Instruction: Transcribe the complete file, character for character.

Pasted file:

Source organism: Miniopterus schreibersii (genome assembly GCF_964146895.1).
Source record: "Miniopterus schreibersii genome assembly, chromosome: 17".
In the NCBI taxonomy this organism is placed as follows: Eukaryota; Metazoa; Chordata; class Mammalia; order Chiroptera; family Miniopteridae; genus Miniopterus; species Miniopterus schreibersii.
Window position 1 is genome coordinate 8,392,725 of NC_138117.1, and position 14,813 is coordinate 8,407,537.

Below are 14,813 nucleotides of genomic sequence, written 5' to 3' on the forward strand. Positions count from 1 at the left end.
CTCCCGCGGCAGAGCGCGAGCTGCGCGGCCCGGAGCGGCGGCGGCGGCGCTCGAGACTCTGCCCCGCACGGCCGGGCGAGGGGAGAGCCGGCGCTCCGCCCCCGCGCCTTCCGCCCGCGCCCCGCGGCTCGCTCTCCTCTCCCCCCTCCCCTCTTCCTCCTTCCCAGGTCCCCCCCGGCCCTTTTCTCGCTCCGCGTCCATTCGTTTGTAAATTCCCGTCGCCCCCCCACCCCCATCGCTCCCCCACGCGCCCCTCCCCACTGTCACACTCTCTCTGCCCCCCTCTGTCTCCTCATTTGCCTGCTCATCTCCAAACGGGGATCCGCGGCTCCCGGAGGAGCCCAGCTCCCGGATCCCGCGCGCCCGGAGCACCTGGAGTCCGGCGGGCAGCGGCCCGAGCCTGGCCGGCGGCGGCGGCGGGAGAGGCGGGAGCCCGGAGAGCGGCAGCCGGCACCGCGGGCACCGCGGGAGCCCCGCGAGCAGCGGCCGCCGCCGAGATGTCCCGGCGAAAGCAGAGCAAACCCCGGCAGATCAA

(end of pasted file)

Source organism: Miniopterus schreibersii (genome assembly GCF_964146895.1).
Source record: "Miniopterus schreibersii genome assembly, chromosome: 17".
In the NCBI taxonomy this organism is placed as follows: Eukaryota; Metazoa; Chordata; class Mammalia; order Chiroptera; family Miniopteridae; genus Miniopterus; species Miniopterus schreibersii.
Window position 1 is genome coordinate 8,392,725 of NC_138117.1, and position 14,813 is coordinate 8,407,537.

Below are 14,813 nucleotides of genomic sequence, written 5' to 3' on the forward strand. Positions count from 1 at the left end.
CTCCCGCGGCAGAGCGCGAGCTGCGCGGCCCGGAGCGGCGGCGGCGGCGCTCGAGACTCTGCCCCGCACGGCCGGGCGAGGGGAGAGCCGGCGCTCCGCCCCCGCGCCTTCCGCCCGCGCCCCGCGGCTCGCTCTCCTCTCCCCCCTCCCCTCTTCCTCCTTCCCAGGTCCCCCCCGGCCCTTTTCTCGCTCCGCGTCCATTCGTTTGTAAATTCCCGTCGCCCCCCCACCCCCATCGCTCCCCCACGCGCCCCTCCCCACTGTCACACTCTCTCTGCCCCCCTCTGTCTCCTCATTTGCCTGCTCATCTCCAAACGGGGATCCGCGGCTCCCGGAGGAGCCCAGCTCCCGGATCCCGCGCGCCCGGAGCACCTGGAGTCCGGCGGGCAGCGGCCCGAGCCTGGCCGGCGGCGGCGGCGGGAGAGGCGGGAGCCCGGAGAGCGGCAGCCGGCACCGCGGGCACCGCGGGAGCCCCGCGAGCAGCGGCCGCCGCCGAGATGTCCCGGCGAAAGCAGAGCAAACCCCGGCAGATCAA